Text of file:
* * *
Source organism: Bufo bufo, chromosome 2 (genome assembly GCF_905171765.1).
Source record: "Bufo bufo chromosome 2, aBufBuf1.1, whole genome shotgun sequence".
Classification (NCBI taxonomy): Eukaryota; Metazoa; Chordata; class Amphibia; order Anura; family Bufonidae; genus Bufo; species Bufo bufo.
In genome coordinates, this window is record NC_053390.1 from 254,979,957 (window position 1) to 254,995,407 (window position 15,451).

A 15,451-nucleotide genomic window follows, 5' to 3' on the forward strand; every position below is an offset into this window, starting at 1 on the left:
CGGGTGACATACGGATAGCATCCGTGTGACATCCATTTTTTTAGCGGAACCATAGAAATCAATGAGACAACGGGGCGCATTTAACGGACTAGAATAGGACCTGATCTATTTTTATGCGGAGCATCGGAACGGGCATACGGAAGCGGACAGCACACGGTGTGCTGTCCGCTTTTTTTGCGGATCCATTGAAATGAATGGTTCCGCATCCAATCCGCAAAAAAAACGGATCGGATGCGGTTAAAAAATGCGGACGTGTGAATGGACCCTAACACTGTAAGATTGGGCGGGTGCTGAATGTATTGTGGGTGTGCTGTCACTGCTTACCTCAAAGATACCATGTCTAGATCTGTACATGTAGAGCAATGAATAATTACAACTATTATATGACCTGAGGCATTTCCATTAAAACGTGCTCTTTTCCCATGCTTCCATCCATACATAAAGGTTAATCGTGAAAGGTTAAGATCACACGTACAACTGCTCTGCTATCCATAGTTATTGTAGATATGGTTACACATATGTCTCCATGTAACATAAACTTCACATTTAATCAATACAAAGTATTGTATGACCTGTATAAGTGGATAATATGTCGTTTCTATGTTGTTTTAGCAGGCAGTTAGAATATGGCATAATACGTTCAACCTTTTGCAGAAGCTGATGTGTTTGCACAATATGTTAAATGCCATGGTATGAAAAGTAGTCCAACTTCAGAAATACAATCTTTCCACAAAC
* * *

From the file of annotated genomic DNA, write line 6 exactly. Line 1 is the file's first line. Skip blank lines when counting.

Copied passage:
CGGGTGACATACGGATAGCATCCGTGTGACATCCATTTTTTTAGCGGAACCATAGAAATCAATGAGACAACGGGGCGCATTTAACGGACTAGAATAGGACCTGATCTATTTTTATGCGGAGCATCGGAACGGGCATACGGAAGCGGACAGCACACGGTGTGCTGTCCGCTTTTTTTGCGGATCCATTGAAATGAATGGTTCCGCATCCAATCCGCAAAAAAAACGGATCGGATGCGGTTAAAAAATGCGGACGTGTGAATGGACCCTAACACTGTAAGATTGGGCGGGTGCTGAATGTATTGTGGGTGTGCTGTCACTGCTTACCTCAAAGATACCATGTCTAGATCTGTACATGTAGAGCAATGAATAATTACAACTATTATATGACCTGAGGCATTTCCATTAAAACGTGCTCTTTTCCCATGCTTCCATCCATACATAAAGGTTAATCGTGAAAGGTTAAGATCACACGTACAACTGCTCTGCTATCCATAGTTATTGTAGATATGGTTACACATATGTCTCCATGTAACATAAACTTCACATTTAATCAATACAAAGTATTGTATGACCTGTATAAGTGGATAATATGTCGTTTCTATGTTGTTTTAGCAGGCAGTTAGAATATGGCATAATACGTTCAACCTTTTGCAGAAGCTGATGTGTTTGCACAATATGTTAAATGCCATGGTATGAAAAGTAGTCCAACTTCAGAAATACAATCTTTCCACAAAC